November for two Months -- we shall be delighted
to see you any part of that time & as much of it as
you can -- for my part I look to your being ------
as a most comfortable & delightful Circumstance
adieu my dear Friend, good night, God bless you
remember me kindly to Mr Dickenson I hope your dear
little angel is well -- adieu once more --





My dear Friend -- How provoked I was yesterday! -- after staying
till past 11 in hopes of your coming, I went out, intended
to return by two -- but Mrs Stuart on whom we depended
did not come for us till near three -- so I missed you
adieu my dear -- I am going to Town early on Thursday
morning & to Horton on Friday -- there we shall
meet in November & have many hours of comfort
I hope -- write me word of your plans towards that
time -- I am pretty well -- God bless you and yours
affectionately Charlotte Margaret Gunning -- excuse this scrap, it is all
I can find --
Tuesday 16th --







To
      Mrs Dickenson
      Richmond
           Surrey

                            

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quotations,
spellings, uncorrected forms, split words, abbreviations, formatting)



 1. First letter.
 2. Second note, attached to the back of p.2.
 3. Moved annotation here from back of second note (p.4 of image).
 4. This appears on the right-hand side of the page, written vertically (p.4 of image).
 5. This is the address panel of the first letter, written on the back (p.4 of image).
 6. Postmark 'SE 3 88' below address when unfolded.

Metadata

Library References

Repository: The John Rylands Library, University of Manchester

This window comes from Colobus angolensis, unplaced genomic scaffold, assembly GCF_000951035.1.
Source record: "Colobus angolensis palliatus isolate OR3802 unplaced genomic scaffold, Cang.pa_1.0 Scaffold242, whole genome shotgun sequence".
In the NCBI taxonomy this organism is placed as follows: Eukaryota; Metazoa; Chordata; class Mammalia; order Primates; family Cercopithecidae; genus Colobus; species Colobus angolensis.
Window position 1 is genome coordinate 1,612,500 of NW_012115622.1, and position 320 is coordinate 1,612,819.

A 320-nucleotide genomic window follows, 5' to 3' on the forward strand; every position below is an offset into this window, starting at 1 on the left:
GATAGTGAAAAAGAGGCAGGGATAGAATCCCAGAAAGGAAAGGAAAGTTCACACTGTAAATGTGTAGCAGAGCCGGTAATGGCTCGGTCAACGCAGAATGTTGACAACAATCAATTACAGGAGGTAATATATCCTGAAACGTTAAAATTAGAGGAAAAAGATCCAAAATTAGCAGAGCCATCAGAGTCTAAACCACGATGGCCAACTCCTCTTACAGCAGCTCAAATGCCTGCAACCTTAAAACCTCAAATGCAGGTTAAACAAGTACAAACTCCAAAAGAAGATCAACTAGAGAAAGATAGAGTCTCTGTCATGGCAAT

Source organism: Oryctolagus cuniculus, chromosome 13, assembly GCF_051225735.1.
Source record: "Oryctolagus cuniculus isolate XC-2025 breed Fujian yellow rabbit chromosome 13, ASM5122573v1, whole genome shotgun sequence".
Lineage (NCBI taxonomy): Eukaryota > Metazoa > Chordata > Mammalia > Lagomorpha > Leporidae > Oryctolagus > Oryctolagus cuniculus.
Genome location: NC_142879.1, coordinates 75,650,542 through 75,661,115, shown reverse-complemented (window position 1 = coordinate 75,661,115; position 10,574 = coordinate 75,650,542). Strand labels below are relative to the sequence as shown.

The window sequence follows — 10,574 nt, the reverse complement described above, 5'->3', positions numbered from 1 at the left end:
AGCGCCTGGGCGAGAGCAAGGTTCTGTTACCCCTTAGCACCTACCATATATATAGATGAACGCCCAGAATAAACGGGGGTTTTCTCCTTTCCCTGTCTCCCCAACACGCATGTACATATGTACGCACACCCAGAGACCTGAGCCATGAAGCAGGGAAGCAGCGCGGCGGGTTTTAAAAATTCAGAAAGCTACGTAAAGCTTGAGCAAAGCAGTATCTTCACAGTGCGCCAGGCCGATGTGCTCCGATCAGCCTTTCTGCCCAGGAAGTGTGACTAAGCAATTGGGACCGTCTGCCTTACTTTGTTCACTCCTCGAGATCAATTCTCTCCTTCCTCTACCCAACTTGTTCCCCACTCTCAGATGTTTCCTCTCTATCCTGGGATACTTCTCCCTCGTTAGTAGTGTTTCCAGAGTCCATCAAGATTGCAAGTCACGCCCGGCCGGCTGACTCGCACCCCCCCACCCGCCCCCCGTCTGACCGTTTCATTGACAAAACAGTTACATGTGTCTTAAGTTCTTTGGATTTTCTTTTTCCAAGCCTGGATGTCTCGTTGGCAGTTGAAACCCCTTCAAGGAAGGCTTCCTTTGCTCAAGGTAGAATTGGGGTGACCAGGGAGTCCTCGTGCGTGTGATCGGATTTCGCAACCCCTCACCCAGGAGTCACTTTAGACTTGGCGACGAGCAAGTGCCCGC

Archive: Mary Hamilton Papers

Item title: Letters from Charlotte Margaret Gunning to Mary Hamilton

Shelfmark: HAM/1/15/1/30

Correspondence Details

Author: Charlotte Margaret Gunning

Place sent: London

Addressee: Mary Hamilton

Place received: Richmond

Date sent: 2 and 16 September 1788

Letter Description

Summary: Letter from Charlotte Gunning to Mary Hamilton, dated 2 September 1788. The letter relates to friends and society including the Wakes, Lennoxes and Harcourts. Writing on the Lennoxes, she describes Lady Louisa as being the cleverest and best humoured, sensible woman she has ever met, while 'the Girls are as good as beautiful and as pleasing as good'. They have so 'much simplicity' and good humour that she was sad when they separated. The letter also talks of Princess Elizabeth and her poor health, and court gossip. Lady Courtoun has been appointed friend to the Queen and is to be paid £500 a year. The Duchess of Kingston has died and £1700 a year goes to Charles Mead. She has left her jewels 'amongst the Pope, L[ad]y Salisbury whom she did not know, & the Empress of Russia'.
    Dated at St James's, [London].
    In the note dated 16 September 1788, Gunning regrets having missed Hamilton.
    Original reference No. 29.
   

Length: 1 sheet, 878 words

Transliteration Information

Editorial declaration: First edited in the project 'Image to Text' (David Denison & Nuria Yáñez-Bouza, 2013-2019), now incorporated in the project 'Unlocking the Mary Hamilton Papers' (Hannah Barker, Sophie Coulombeau, David Denison, Tino Oudesluijs, Cassandra Ulph, Christine Wallis & Nuria Yáñez-Bouza, 2019-2022).

All quotation marks are retained in the text and are represented by appropriate Unicode characters. Words split across two lines may have a hyphen on the first, the second or both fragments (reco-|ver, imperfect|-ly, satisfacti-|-on); or a double hyphen (pur=|port, dan|=ger, qua=|=litys); or none (respect|ing). Any point in abbreviations with superscripted letter(s) is placed last, regardless of relative left-right orientation in the original. Thus, Mrs. or Mrs may occur, but M.rs or Mr.s do not.

Acknowledgements: XML version: Research Assistant funding in 2014/15 and 2015/16 provided by the Department of Linguistics and English Language, University of Manchester.

Research assistant: Isabella Formisano, former MA student, University of Manchester

Research assistant: Carla Seabra-Dacosta, MA student, University of Vigo

Transliterator: Anna Maguire, undergraduate student, University of Manchester (submitted May 2016)

Cataloguer: Lisa Crawley, Archivist, The John Rylands Library

Cataloguer: John Hodgson, Head of Special Collections, The John Rylands Library

Copyright: Transcriptions, notes and TEI/XML © the editors

Revision date: 3 August 2020